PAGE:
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  #21  
Old 11-27-2019, 05:05 AM
Gcskh@hotmail.com Gcskh@hotmail.com is offline
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You cannot take RMD monies from your IRA and turn around and put them in a Roth IRA.
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  #22  
Old 11-27-2019, 06:13 AM
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l2ridehd l2ridehd is offline
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There are many options for you and everyone's situation is a bit different. A lot depends on your current taxable income, your RMD amount, your medicare premium, and your estimate tax burden over the next several years. If you trust your CPA than follow his advice. You should always ask about QCD's, Roth conversions and any other options you and your CPA can think of, but taxes are hard to avoid. I personally could never make a IRA to ROTH conversion work. Even using the backdoor method didn't make sense.

When I retired I had a 10 year tax problem due to a rabbi trust. This also caused me to end up with the highest medicare payments allowed. And now it is causing RMD's to be taxed at the highest rates. I got two more years until the trust is fully paid out and I can develop a different plan. My current RMD goes 100% to taxes and for the first time in my lifetime I got a tax refund. I basically use it to pay my estimated quarterly taxes. In two more years I will change that and look at the ROTH and QCD's again.

One other point to bring up and that is the Medicare amount looking at 2 years past AGI. That is how they do it. However if you can demonstrate that your AGI will have a dramatic change in taxable income, the local SS office can and will adjust the amount you pay in medicare premiums. When I receive my last rabbi trust payment I will take that zero balance statement to the SS office and get my medicare payment reduced for the following tax year. It will drop that monthly hit from around $500 to around $120. So about a $4000 annual savings. This would include the part D penalty savings.

I only point these options out to demonstrate that it is a complicated question and getting a good CPA that you trust to review all options is your best choice.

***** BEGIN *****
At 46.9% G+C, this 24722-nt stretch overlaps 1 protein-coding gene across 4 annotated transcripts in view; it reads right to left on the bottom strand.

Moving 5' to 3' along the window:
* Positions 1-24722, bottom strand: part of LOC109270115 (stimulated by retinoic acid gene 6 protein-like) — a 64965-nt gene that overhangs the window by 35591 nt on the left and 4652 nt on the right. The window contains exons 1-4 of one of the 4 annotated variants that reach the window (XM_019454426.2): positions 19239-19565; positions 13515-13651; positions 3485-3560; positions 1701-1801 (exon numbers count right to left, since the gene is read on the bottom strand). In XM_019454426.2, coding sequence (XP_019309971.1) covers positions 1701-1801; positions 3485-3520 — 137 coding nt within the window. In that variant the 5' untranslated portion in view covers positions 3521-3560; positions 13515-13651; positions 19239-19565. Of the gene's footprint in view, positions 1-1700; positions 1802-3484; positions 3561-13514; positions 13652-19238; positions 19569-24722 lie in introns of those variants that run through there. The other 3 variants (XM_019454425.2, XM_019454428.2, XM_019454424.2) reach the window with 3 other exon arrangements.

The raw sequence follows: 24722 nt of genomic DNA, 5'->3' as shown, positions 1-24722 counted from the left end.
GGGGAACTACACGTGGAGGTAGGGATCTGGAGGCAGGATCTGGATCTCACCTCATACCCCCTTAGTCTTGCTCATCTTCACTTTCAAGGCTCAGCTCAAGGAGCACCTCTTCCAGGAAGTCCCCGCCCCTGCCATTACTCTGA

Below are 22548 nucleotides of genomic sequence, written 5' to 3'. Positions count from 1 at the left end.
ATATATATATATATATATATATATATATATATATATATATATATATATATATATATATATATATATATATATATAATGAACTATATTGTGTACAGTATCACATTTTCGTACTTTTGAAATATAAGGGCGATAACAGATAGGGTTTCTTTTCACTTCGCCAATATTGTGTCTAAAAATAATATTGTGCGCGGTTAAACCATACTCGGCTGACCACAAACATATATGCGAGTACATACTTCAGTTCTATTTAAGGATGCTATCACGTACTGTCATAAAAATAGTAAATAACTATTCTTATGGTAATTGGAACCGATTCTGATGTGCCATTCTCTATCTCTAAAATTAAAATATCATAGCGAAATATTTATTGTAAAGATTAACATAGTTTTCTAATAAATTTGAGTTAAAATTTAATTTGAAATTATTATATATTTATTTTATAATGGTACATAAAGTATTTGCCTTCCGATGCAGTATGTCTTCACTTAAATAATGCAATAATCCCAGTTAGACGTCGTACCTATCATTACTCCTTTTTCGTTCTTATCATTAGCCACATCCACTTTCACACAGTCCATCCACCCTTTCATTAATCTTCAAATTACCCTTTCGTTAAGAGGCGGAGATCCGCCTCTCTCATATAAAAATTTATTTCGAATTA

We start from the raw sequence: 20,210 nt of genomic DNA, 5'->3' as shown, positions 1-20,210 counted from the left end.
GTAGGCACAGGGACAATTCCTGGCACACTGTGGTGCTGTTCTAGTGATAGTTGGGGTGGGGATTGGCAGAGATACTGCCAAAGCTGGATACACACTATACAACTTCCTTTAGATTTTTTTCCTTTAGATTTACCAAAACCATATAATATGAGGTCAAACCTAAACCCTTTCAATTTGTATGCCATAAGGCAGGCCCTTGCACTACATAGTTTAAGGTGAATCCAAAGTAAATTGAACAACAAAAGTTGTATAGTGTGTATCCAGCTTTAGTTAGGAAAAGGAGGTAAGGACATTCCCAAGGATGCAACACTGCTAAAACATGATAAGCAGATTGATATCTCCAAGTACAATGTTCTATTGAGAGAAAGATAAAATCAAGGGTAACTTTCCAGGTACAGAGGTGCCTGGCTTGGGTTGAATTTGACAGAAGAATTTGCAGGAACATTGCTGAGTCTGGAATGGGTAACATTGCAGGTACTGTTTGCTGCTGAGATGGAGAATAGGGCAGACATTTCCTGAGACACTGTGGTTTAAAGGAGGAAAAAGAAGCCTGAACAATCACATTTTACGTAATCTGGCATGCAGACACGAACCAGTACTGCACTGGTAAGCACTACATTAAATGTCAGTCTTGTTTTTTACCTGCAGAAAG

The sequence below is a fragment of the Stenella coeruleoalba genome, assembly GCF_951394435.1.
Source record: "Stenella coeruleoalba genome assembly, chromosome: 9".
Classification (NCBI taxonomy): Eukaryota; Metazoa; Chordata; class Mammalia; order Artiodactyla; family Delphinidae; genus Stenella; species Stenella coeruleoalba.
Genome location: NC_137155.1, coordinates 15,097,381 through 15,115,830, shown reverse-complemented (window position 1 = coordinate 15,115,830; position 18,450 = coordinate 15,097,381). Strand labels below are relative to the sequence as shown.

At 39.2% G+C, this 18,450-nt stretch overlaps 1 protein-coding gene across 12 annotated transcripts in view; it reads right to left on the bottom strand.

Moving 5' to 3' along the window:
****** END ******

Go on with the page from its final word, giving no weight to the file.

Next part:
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  #23  
Old Yesterday, 11:13 AM
DAVES DAVES is offline
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Quote:
Originally Posted by RedChariot View Post
It's that time. I must start to take the RMD. We don't need the additional income yet. Both have defined pensions and Social Security. My options seem to be take the money and place into a taxable fund or withdraw and place in Roth account. CFP states I have to take a large tax hit, but never pay tax again if I transfer to the Roth. It will sit there and grow. CFP is trustworthy and has proven this over the years. Looking to see if others have done the Roth conversion from a traditional IRA. THANKS.
.

My view is you are always better off paying taxes later. If you convert your IRA to a Roth and since you state you have a pension, you are likely in a 30% bracket on your last dollars.
Assuming your IRA is 10,000, the true number does not matter
You convert it all and your 10,000 is now 10,000-30%=7,000.
Actually it is worse than that as that 10,000 is added to your taxable income.

You may want to explore leaving your IRA to your heirs as an inherited IRA. They inherit it at it's current value so no one pays tax on the gains. Yes, they will need to take a withdrawal every year-a minor pain but a gift that keeps on giving. The RMD is calculated based on you living to 100. So, there is likely to be a left over balance to use in your will as an inherited IRA.
It is not much money but that is what my mother did for my sister and I.
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  #24  
Old Yesterday, 11:38 AM
retiredguy123 retiredguy123 is offline
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Quote:
Originally Posted by DAVES View Post
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My view is you are always better off paying taxes later. If you convert your IRA to a Roth and since you state you have a pension, you are likely in a 30% bracket on your last dollars.
Assuming your IRA is 10,000, the true number does not matter
You convert it all and your 10,000 is now 10,000-30%=7,000.
Actually it is worse than that as that 10,000 is added to your taxable income.

You may want to explore leaving your IRA to your heirs as an inherited IRA. They inherit it at it's current value so no one pays tax on the gains. Yes, they will need to take a withdrawal every year-a minor pain but a gift that keeps on giving. The RMD is calculated based on you living to 100. So, there is likely to be a left over balance to use in your will as an inherited IRA.
It is not much money but that is what my mother did for my sister and I.
I agree with avoiding paying taxes as long as possible.

But, when you say that, with an inherited IRA, no one pays tax on the gains, that is not really correct. If you have a fully taxable Traditional IRA, your heir will pay tax at their ordinary income tax rate when they withdraw the money.

And, actually, the RMD is calculated based you living to be 115+, not 100.
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